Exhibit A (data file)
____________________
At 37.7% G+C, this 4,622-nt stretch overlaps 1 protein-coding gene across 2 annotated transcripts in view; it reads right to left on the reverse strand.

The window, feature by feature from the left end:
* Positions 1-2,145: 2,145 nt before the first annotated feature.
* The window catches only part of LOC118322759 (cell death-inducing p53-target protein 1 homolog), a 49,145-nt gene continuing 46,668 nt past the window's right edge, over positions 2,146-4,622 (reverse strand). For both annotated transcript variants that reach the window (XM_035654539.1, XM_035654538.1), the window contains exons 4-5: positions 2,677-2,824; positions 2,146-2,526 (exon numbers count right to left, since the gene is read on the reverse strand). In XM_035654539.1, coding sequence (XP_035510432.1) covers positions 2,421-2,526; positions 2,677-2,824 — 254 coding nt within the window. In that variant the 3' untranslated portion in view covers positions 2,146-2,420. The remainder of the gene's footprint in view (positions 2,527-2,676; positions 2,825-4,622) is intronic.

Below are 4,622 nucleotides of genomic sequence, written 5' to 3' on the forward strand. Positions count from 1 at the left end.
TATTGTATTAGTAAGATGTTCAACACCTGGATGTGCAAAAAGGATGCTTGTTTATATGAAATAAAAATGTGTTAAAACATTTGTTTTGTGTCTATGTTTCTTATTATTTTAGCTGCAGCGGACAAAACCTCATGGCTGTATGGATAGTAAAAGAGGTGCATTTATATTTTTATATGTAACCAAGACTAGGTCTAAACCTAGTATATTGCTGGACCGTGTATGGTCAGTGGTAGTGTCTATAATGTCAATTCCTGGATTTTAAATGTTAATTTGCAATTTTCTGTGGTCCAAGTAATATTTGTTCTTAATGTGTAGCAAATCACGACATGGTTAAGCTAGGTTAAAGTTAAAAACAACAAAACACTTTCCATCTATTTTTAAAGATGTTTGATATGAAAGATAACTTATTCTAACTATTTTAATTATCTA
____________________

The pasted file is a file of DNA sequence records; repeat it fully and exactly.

At 37.7% G+C, this 4,622-nt stretch overlaps 1 protein-coding gene across 2 annotated transcripts in view; it reads right to left on the reverse strand.

The window, feature by feature from the left end:
* Positions 1-2,145: 2,145 nt before the first annotated feature.
* The window catches only part of LOC118322759 (cell death-inducing p53-target protein 1 homolog), a 49,145-nt gene continuing 46,668 nt past the window's right edge, over positions 2,146-4,622 (reverse strand). For both annotated transcript variants that reach the window (XM_035654539.1, XM_035654538.1), the window contains exons 4-5: positions 2,677-2,824; positions 2,146-2,526 (exon numbers count right to left, since the gene is read on the reverse strand). In XM_035654539.1, coding sequence (XP_035510432.1) covers positions 2,421-2,526; positions 2,677-2,824 — 254 coding nt within the window. In that variant the 3' untranslated portion in view covers positions 2,146-2,420. The remainder of the gene's footprint in view (positions 2,527-2,676; positions 2,825-4,622) is intronic.

Below are 4,622 nucleotides of genomic sequence, written 5' to 3' on the forward strand. Positions count from 1 at the left end.
TATTGTATTAGTAAGATGTTCAACACCTGGATGTGCAAAAAGGATGCTTGTTTATATGAAATAAAAATGTGTTAAAACATTTGTTTTGTGTCTATGTTTCTTATTATTTTAGCTGCAGCGGACAAAACCTCATGGCTGTATGGATAGTAAAAGAGGTGCATTTATATTTTTATATGTAACCAAGACTAGGTCTAAACCTAGTATATTGCTGGACCGTGTATGGTCAGTGGTAGTGTCTATAATGTCAATTCCTGGATTTTAAATGTTAATTTGCAATTTTCTGTGGTCCAAGTAATATTTGTTCTTAATGTGTAGCAAATCACGACATGGTTAAGCTAGGTTAAAGTTAAAAACAACAAAACACTTTCCATCTATTTTTAAAGATGTTTGATATGAAAGATAACTTATTCTAACTATTTTAATTATCTA